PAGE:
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10 Minutes at the Front

Heroes Remember

10 Minutes at the Front

When I was leaving home, coming out Georgia Town Road, down here. Petrie's, where I live. This fellow came up from a house to wish me all the best. His name was George Burchell. And , O.K. I went on. And this night in Africa, George came in as a reinforcement. We had some casualties and he had been to England, a year or so before and did the training and everything and was ready to go on the guns, as a gunner, he was trained as a gunner. He came in at night of course and he was just waiting around for, to see the Sgt. Major in the morning. And when I came off duty here was George and I remembered him, shook hands with him and so on and he told me what he was going to do. And there was a Tiger tank up this slope, grassy slope about two hundred yards away that we had knocked out two or three days before. And he said to me, "Would it be alright to go up and have a look around?" He asked me if it was a Tiger and I said "Yes." and he said, "Would it be alright to go up and have a look around?" I said "Sure, I got no authority whatever you want to do I suppose". I said "You haven't been detailed?" "No," he said, "I haven't seen anybody". He said, "Well I'm going up". So George went up and about five minutes after I heard this big "rhump", looked up and here's this fellow (inaudible). So I remember myself, Tony Hall, he's dead now, ran up, and this was George. He picked up a potato masher, a German hand grenade, and pulled the string; plunk, plunk, plunk. In action ten minutes and killed.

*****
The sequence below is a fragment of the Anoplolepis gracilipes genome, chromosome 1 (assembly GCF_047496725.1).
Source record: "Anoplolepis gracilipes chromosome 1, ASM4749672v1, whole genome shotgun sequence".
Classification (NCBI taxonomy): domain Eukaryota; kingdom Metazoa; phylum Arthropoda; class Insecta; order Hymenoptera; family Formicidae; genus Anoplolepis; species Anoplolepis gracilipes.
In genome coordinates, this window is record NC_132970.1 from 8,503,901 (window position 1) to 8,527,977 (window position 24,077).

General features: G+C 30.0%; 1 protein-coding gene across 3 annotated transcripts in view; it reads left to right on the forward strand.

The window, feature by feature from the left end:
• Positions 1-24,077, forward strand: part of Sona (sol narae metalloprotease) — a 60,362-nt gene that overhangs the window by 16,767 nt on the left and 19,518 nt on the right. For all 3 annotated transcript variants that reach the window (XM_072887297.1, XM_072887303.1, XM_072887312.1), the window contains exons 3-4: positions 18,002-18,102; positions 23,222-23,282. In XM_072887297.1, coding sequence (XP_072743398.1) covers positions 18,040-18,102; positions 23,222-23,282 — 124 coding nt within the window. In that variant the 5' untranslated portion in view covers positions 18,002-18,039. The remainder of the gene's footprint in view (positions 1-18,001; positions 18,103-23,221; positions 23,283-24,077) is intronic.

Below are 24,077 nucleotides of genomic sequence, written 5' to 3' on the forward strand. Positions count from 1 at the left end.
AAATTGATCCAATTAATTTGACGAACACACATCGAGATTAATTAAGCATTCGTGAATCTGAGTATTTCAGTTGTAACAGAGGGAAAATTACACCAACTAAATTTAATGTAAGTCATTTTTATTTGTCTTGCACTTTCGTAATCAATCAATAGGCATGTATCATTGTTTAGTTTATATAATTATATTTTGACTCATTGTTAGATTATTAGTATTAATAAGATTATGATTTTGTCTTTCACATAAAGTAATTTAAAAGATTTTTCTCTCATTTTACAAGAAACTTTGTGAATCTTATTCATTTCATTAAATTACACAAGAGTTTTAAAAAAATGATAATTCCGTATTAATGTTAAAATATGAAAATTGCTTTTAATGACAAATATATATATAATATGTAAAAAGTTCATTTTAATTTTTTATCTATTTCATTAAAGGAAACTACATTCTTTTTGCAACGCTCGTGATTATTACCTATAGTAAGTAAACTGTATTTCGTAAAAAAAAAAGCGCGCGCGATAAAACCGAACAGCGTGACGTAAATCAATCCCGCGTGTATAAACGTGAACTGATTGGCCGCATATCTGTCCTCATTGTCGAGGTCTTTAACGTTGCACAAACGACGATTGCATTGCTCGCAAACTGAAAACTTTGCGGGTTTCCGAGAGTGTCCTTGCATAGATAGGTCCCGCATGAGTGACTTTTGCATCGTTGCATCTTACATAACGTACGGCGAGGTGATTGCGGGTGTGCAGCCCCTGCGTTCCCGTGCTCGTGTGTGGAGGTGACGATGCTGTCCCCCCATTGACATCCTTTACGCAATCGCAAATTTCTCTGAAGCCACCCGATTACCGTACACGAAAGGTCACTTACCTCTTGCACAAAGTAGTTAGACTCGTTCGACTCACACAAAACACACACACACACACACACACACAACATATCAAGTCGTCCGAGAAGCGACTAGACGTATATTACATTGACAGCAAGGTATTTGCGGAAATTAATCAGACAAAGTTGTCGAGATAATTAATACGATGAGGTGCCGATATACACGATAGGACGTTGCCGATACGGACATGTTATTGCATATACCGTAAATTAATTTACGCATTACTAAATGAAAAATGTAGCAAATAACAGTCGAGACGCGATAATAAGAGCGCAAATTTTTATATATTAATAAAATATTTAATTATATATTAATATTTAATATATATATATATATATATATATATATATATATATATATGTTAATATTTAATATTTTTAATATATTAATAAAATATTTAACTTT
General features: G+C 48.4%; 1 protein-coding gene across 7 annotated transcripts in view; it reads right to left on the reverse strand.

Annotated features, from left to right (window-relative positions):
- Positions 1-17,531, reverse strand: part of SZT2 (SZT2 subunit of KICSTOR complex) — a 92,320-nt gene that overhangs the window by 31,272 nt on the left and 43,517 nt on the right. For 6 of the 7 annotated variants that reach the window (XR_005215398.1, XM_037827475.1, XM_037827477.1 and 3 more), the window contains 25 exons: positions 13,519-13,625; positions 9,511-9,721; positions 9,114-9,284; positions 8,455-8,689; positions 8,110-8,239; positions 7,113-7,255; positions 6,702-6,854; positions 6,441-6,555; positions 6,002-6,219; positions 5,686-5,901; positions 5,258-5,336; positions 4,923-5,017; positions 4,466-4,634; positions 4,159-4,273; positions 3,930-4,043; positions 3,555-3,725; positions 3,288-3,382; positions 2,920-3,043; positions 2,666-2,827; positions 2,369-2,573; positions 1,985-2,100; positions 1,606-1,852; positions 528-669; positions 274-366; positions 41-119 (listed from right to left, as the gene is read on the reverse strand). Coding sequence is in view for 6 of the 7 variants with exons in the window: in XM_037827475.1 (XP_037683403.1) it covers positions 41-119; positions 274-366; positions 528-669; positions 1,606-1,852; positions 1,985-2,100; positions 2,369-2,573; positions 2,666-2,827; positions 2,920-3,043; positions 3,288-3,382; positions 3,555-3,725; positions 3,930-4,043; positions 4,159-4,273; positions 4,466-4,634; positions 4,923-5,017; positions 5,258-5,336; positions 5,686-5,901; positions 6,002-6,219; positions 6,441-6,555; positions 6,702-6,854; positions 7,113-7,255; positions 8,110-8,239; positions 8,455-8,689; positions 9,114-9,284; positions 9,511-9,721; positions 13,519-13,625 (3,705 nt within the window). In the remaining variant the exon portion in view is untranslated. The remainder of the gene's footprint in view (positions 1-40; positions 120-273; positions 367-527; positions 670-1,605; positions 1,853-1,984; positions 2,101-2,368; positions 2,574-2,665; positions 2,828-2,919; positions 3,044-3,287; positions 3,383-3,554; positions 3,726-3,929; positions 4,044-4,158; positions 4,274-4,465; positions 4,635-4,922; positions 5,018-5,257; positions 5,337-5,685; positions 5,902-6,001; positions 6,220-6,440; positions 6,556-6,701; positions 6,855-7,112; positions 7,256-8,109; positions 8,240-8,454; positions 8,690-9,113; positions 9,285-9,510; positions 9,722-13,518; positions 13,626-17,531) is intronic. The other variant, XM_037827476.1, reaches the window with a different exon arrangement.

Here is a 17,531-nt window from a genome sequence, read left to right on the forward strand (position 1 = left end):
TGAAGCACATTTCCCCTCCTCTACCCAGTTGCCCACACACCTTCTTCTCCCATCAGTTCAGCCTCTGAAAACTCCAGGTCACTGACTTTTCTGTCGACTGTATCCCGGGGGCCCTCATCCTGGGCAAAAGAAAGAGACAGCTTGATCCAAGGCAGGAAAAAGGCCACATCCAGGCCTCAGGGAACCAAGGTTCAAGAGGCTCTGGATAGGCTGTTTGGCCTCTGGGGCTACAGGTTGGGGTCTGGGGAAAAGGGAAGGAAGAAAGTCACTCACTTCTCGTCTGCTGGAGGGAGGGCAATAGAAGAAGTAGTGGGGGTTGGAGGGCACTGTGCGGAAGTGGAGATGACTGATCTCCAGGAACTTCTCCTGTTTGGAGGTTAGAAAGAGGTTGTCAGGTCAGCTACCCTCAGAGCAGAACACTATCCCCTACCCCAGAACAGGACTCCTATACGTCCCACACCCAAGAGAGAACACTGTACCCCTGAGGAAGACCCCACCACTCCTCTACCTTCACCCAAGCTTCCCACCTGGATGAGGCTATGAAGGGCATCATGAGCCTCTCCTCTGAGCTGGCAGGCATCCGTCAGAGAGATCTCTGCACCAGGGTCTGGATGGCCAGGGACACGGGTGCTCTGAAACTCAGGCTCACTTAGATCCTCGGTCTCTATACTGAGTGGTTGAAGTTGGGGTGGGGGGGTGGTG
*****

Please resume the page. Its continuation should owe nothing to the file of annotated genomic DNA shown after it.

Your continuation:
Mr. Candow recalls an accident suffered by a comrade from his hometown, within 10 minutes of arriving at the front lines.

Gordon Henry Candow

Mr Candow was born December 15, 1920, and is the oldest of nine children. Joining in with the lads he was working with when war broke out, he signed into the navy but was quickly transferred to artillery. In May 1940, Mr. Candow sailed overseas as a part of the 57th Heavy Regiment, and was stationed to Norfolk, Great Britain, performing costal defence for a year and a half. After being shipped to Southern England the 57th was soon incorporated into the 166th Newfoundland Field Artillery Regiment. In January 1943, the regiment was shipped to North Africa. They remained in action until the end of the North African campaign, when they were shipped to Italy where the unit saw action in Fogia, Cassino, Ortona, and Boulogne. When the war ended, he returned to Southern England for a short period and then returned home to Newfoundland.

Meta Data
Veterans Affairs Canada
Person Interviewed:
Gordon Henry Candow
War, Conflict or Mission:
Second World War
North Africa
166th Newfoundland Field Regiment
Communications Gunner

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